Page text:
# Comparing anomaly detection algorithms for outlier detection on toy datasets¶

This example shows characteristics of different anomaly detection algorithms on 2D datasets. Datasets contain one or two modes (regions of high density) to illustrate the ability of algorithms to cope with multimodal data.

For each dataset, 15% of samples are generated as random uniform noise. This proportion is the value given to the nu parameter of the OneClassSVM and the contamination parameter of the other outlier detection algorithms. Decision boundaries between inliers and outliers are displayed in black except for Local Outlier Factor (LOF) as it has no predict method to be applied on new data when it is used for outlier detection.

The sklearn.svm.OneClassSVM is known to be sensitive to outliers and thus does not perform very well for outlier detection. This estimator is best suited for novelty detection when the training set is not contaminated by outliers. That said, outlier detection in high-dimension, or without any assumptions on the distribution of the inlying data is very challenging, and a One-class SVM might give useful results in these situations depending on the value of its hyperparameters.

sklearn.covariance.EllipticEnvelope assumes the data is Gaussian and learns an ellipse. It thus degrades when the data is not unimodal. Notice however that this estimator is robust to outliers.

sklearn.ensemble.IsolationForest and sklearn.neighbors.LocalOutlierFactor seem to perform reasonably well for multi-modal data sets. The advantage of sklearn.neighbors.LocalOutlierFactor over the other estimators is shown for the third data set, where the two modes have different densities. This advantage is explained by the local aspect of LOF, meaning that it only compares the score of abnormality of one sample with the scores of its neighbors.

Finally, for the last data set, it is hard to say that one sample is more abnormal than another sample as they are uniformly distributed in a hypercube. Except for the sklearn.svm.OneClassSVM which overfits a little, all estimators present decent solutions for this situation. In such a case, it would be wise to look more closely at the scores of abnormality of the samples as a good estimator should assign similar scores to all the samples.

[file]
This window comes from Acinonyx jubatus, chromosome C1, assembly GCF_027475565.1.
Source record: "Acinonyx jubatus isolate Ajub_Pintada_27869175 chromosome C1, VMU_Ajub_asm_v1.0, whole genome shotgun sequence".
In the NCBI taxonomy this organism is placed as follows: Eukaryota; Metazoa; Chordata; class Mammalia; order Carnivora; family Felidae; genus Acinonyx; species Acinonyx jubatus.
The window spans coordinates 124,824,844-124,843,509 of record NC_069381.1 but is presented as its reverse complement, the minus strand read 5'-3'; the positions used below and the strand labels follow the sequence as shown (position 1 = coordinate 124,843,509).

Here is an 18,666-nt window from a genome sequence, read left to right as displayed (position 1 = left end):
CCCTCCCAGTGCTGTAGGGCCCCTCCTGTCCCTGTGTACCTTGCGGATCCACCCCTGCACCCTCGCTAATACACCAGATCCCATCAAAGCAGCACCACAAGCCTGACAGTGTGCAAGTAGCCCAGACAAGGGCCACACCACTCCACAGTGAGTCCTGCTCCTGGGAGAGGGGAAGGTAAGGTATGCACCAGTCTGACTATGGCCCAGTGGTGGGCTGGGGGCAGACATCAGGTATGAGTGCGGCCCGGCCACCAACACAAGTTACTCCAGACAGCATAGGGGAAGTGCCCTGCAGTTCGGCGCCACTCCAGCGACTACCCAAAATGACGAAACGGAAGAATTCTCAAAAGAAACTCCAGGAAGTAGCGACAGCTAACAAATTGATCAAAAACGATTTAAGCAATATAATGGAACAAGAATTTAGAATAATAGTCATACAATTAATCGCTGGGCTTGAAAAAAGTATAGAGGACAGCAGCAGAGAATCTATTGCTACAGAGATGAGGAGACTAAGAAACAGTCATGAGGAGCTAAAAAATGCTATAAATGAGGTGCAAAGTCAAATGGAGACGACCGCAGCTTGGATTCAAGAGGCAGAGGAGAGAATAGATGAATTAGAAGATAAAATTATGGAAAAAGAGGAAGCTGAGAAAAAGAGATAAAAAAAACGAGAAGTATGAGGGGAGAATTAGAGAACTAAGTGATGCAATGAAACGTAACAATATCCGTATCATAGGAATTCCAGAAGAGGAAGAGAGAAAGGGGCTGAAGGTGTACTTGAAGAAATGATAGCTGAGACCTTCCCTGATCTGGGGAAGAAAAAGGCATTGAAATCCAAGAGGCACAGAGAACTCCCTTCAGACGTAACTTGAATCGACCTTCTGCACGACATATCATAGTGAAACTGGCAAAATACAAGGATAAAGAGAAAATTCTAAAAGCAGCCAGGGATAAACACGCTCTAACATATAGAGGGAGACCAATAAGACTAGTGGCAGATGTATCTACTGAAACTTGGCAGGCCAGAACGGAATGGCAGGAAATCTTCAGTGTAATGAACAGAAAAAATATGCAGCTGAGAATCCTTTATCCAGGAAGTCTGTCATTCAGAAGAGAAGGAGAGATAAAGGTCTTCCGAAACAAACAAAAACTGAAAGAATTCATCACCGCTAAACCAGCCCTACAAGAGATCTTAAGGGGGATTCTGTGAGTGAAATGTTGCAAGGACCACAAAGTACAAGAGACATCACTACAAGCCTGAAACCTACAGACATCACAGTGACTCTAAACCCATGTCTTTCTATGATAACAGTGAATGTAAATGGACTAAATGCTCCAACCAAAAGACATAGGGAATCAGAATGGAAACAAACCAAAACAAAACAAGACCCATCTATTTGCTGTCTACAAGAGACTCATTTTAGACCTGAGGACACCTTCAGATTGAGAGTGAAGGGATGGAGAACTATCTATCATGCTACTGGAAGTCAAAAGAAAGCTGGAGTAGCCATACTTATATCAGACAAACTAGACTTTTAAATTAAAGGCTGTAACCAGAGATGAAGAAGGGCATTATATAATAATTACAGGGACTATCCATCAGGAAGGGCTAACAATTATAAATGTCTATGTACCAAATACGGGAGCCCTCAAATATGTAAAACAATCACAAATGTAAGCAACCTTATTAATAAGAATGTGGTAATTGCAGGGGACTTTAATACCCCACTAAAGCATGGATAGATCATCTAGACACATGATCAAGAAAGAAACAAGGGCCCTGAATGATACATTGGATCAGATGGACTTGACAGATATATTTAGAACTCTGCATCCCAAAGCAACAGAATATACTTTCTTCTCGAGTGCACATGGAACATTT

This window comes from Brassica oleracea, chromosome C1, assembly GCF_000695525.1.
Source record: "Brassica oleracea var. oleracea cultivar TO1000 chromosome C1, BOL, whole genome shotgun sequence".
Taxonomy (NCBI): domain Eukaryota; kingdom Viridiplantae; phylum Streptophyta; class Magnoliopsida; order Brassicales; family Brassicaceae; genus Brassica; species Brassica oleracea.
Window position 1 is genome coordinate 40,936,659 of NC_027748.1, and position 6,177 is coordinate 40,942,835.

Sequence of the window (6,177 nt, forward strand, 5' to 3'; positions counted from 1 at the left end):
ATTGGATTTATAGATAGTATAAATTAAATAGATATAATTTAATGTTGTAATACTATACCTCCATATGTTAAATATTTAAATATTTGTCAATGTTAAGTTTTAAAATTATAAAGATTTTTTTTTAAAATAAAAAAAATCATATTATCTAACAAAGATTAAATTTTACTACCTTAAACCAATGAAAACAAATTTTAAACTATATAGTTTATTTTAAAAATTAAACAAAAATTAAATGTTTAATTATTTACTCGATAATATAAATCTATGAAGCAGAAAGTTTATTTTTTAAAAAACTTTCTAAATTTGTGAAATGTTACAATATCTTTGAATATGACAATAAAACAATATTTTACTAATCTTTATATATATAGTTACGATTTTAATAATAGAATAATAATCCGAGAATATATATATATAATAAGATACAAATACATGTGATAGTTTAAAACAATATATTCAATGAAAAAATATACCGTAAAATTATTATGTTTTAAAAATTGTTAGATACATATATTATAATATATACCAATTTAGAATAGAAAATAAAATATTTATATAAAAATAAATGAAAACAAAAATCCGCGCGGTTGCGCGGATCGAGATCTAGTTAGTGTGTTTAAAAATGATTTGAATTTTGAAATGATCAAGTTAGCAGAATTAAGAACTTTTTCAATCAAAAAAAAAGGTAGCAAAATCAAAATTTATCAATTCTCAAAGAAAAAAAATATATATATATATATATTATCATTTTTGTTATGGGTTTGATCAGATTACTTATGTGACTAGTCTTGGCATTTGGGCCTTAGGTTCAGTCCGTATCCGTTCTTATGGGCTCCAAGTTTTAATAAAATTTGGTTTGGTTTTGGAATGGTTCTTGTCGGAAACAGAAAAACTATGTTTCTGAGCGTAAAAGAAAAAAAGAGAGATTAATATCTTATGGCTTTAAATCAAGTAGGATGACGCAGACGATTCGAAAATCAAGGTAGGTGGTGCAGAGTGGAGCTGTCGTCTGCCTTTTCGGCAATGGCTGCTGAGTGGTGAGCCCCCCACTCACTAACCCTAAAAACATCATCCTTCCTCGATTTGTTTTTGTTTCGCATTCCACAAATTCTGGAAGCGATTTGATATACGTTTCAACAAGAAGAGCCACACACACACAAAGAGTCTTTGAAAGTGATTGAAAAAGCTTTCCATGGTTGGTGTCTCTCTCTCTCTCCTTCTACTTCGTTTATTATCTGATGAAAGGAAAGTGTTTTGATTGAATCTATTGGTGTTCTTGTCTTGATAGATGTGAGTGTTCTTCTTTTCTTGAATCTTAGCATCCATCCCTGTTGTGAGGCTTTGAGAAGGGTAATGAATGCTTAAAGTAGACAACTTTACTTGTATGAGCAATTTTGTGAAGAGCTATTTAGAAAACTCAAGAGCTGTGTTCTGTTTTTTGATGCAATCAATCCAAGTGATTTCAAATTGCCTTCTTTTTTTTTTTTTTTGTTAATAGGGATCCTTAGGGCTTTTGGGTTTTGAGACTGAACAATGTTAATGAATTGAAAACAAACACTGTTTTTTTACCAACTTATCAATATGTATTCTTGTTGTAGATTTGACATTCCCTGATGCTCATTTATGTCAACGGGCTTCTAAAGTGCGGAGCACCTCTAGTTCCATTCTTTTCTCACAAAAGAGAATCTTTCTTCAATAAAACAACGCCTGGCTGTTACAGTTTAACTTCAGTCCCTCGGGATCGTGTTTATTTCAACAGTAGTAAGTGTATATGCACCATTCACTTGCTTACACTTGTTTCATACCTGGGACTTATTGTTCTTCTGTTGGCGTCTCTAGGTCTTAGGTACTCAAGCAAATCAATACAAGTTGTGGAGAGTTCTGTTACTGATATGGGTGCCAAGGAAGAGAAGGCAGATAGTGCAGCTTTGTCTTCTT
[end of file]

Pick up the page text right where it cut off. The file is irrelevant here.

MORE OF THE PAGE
While these examples give some intuition about the algorithms, this intuition might not apply to very high dimensional data.

Finally, note that parameters of the models have been here handpicked but that in practice they need to be adjusted. In the absence of labelled data, the problem is completely unsupervised so model selection can be a challenge.

# Author: Alexandre Gramfort <alexandre.gramfort@inria.fr>
#         Albert Thomas <albert.thomas@telecom-paristech.fr>

import time

import numpy as np
import matplotlib
import matplotlib.pyplot as plt

from sklearn import svm
from sklearn.datasets import make_moons, make_blobs
from sklearn.covariance import EllipticEnvelope
from sklearn.ensemble import IsolationForest
from sklearn.neighbors import LocalOutlierFactor

print(__doc__)

matplotlib.rcParams['contour.negative_linestyle'] = 'solid'

# Example settings
n_samples = 300
outliers_fraction = 0.15
n_outliers = int(outliers_fraction * n_samples)
n_inliers = n_samples - n_outliers

# define outlier/anomaly detection methods to be compared
anomaly_algorithms = [
("Robust covariance", EllipticEnvelope(contamination=outliers_fraction)),
("One-Class SVM", svm.OneClassSVM(nu=outliers_fraction, kernel="rbf",
gamma=0.1)),
("Isolation Forest", IsolationForest(behaviour='new',
contamination=outliers_fraction,
random_state=42)),
("Local Outlier Factor", LocalOutlierFactor(
n_neighbors=35, contamination=outliers_fraction))]

# Define datasets
blobs_params = dict(random_state=0, n_samples=n_inliers, n_features=2)
datasets = [
make_blobs(centers=[[0, 0], [0, 0]], cluster_std=0.5,
**blobs_params)[0],
make_blobs(centers=[[2, 2], [-2, -2]], cluster_std=[0.5, 0.5],
**blobs_params)[0],
make_blobs(centers=[[2, 2], [-2, -2]], cluster_std=[1.5, .3],
**blobs_params)[0],
4. * (make_moons(n_samples=n_samples, noise=.05, random_state=0)[0] -
np.array([0.5, 0.25])),
14. * (np.random.RandomState(42).rand(n_samples, 2) - 0.5)]

# Compare given classifiers under given settings
xx, yy = np.meshgrid(np.linspace(-7, 7, 150),
np.linspace(-7, 7, 150))

plt.figure(figsize=(len(anomaly_algorithms) * 2 + 3, 12.5))
hspace=.01)

plot_num = 1
rng = np.random.RandomState(42)

for i_dataset, X in enumerate(datasets):
X = np.concatenate([X, rng.uniform(low=-6, high=6,
size=(n_outliers, 2))], axis=0)

for name, algorithm in anomaly_algorithms:
t0 = time.time()
algorithm.fit(X)
t1 = time.time()
plt.subplot(len(datasets), len(anomaly_algorithms), plot_num)
if i_dataset == 0:
plt.title(name, size=18)

# fit the data and tag outliers
if name == "Local Outlier Factor":
y_pred = algorithm.fit_predict(X)
else:
y_pred = algorithm.fit(X).predict(X)

# plot the levels lines and the points
if name != "Local Outlier Factor":  # LOF does not implement predict
Z = algorithm.predict(np.c_[xx.ravel(), yy.ravel()])
Z = Z.reshape(xx.shape)
plt.contour(xx, yy, Z, levels=[0], linewidths=2, colors='black')

colors = np.array(['#377eb8', '#ff7f00'])
plt.scatter(X[:, 0], X[:, 1], s=10, color=colors[(y_pred + 1) // 2])

plt.xlim(-7, 7)
plt.ylim(-7, 7)
plt.xticks(())
plt.yticks(())
plt.text(.99, .01, ('%.2fs' % (t1 - t0)).lstrip('0'),
transform=plt.gca().transAxes, size=15,
horizontalalignment='right')
plot_num += 1

plt.show()


Total running time of the script: ( 0 minutes 6.024 seconds)

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